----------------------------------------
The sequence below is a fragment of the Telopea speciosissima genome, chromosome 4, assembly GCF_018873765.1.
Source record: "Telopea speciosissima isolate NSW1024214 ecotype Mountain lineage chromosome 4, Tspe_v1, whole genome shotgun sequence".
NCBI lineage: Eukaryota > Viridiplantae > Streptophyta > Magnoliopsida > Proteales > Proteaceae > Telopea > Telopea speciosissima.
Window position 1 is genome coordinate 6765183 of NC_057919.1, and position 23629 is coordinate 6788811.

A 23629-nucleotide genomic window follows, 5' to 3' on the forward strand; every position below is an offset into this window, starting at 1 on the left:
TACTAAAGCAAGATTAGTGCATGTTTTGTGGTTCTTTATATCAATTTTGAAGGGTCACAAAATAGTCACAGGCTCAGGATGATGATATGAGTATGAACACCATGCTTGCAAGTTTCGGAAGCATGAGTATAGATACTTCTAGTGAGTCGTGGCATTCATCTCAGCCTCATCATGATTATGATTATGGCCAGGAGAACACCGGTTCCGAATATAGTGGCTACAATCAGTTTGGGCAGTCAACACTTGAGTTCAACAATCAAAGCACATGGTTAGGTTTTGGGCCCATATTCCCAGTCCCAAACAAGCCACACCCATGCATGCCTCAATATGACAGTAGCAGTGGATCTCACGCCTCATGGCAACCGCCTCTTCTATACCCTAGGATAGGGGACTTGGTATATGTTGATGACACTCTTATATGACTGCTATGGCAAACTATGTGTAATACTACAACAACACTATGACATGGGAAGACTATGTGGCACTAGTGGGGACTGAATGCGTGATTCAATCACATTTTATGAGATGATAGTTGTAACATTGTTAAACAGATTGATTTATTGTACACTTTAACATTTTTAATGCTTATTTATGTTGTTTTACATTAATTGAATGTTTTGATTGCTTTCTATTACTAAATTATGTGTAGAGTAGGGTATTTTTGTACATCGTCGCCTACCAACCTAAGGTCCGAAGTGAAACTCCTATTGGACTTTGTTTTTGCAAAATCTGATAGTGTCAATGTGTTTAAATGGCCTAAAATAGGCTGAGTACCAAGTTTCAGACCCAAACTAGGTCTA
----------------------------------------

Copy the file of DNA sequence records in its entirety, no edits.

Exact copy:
The sequence below is a fragment of the Telopea speciosissima genome, chromosome 4, assembly GCF_018873765.1.
Source record: "Telopea speciosissima isolate NSW1024214 ecotype Mountain lineage chromosome 4, Tspe_v1, whole genome shotgun sequence".
NCBI lineage: Eukaryota > Viridiplantae > Streptophyta > Magnoliopsida > Proteales > Proteaceae > Telopea > Telopea speciosissima.
Window position 1 is genome coordinate 6765183 of NC_057919.1, and position 23629 is coordinate 6788811.

A 23629-nucleotide genomic window follows, 5' to 3' on the forward strand; every position below is an offset into this window, starting at 1 on the left:
TACTAAAGCAAGATTAGTGCATGTTTTGTGGTTCTTTATATCAATTTTGAAGGGTCACAAAATAGTCACAGGCTCAGGATGATGATATGAGTATGAACACCATGCTTGCAAGTTTCGGAAGCATGAGTATAGATACTTCTAGTGAGTCGTGGCATTCATCTCAGCCTCATCATGATTATGATTATGGCCAGGAGAACACCGGTTCCGAATATAGTGGCTACAATCAGTTTGGGCAGTCAACACTTGAGTTCAACAATCAAAGCACATGGTTAGGTTTTGGGCCCATATTCCCAGTCCCAAACAAGCCACACCCATGCATGCCTCAATATGACAGTAGCAGTGGATCTCACGCCTCATGGCAACCGCCTCTTCTATACCCTAGGATAGGGGACTTGGTATATGTTGATGACACTCTTATATGACTGCTATGGCAAACTATGTGTAATACTACAACAACACTATGACATGGGAAGACTATGTGGCACTAGTGGGGACTGAATGCGTGATTCAATCACATTTTATGAGATGATAGTTGTAACATTGTTAAACAGATTGATTTATTGTACACTTTAACATTTTTAATGCTTATTTATGTTGTTTTACATTAATTGAATGTTTTGATTGCTTTCTATTACTAAATTATGTGTAGAGTAGGGTATTTTTGTACATCGTCGCCTACCAACCTAAGGTCCGAAGTGAAACTCCTATTGGACTTTGTTTTTGCAAAATCTGATAGTGTCAATGTGTTTAAATGGCCTAAAATAGGCTGAGTACCAAGTTTCAGACCCAAACTAGGTCTA